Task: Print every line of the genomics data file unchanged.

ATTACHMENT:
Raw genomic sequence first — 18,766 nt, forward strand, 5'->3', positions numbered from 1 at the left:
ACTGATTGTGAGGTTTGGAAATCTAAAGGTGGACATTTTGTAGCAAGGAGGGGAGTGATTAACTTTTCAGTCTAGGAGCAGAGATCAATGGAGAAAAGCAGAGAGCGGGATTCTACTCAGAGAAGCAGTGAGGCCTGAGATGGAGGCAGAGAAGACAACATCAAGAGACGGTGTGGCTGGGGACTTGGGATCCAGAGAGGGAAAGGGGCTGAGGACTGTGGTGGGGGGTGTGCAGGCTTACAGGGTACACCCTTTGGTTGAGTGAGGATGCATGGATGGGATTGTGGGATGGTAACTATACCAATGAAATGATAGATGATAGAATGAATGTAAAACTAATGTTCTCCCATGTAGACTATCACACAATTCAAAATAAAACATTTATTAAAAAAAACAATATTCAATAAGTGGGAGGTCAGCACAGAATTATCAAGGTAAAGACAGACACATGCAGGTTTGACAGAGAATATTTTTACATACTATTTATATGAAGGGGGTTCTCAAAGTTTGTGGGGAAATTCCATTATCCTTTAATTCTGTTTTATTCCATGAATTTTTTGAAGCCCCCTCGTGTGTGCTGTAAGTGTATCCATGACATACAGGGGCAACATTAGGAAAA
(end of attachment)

Raw genomic sequence first — 18,766 nt, forward strand, 5'->3', positions numbered from 1 at the left:
ACTGATTGTGAGGTTTGGAAATCTAAAGGTGGACATTTTGTAGCAAGGAGGGGAGTGATTAACTTTTCAGTCTAGGAGCAGAGATCAATGGAGAAAAGCAGAGAGCGGGATTCTACTCAGAGAAGCAGTGAGGCCTGAGATGGAGGCAGAGAAGACAACATCAAGAGACGGTGTGGCTGGGGACTTGGGATCCAGAGAGGGAAAGGGGCTGAGGACTGTGGTGGGGGGTGTGCAGGCTTACAGGGTACACCCTTTGGTTGAGTGAGGATGCATGGATGGGATTGTGGGATGGTAACTATACCAATGAAATGATAGATGATAGAATGAATGTAAAACTAATGTTCTCCCATGTAGACTATCACACAATTCAAAATAAAACATTTATTAAAAAAAACAATATTCAATAAGTGGGAGGTCAGCACAGAATTATCAAGGTAAAGACAGACACATGCAGGTTTGACAGAGAATATTTTTACATACTATTTATATGAAGGGGGTTCTCAAAGTTTGTGGGGAAATTCCATTATCCTTTAATTCTGTTTTATTCCATGAATTTTTTGAAGCCCCCTCGTGTGTGCTGTAAGTGTATCCATGACATACAGGGGCAACATTAGGAAAA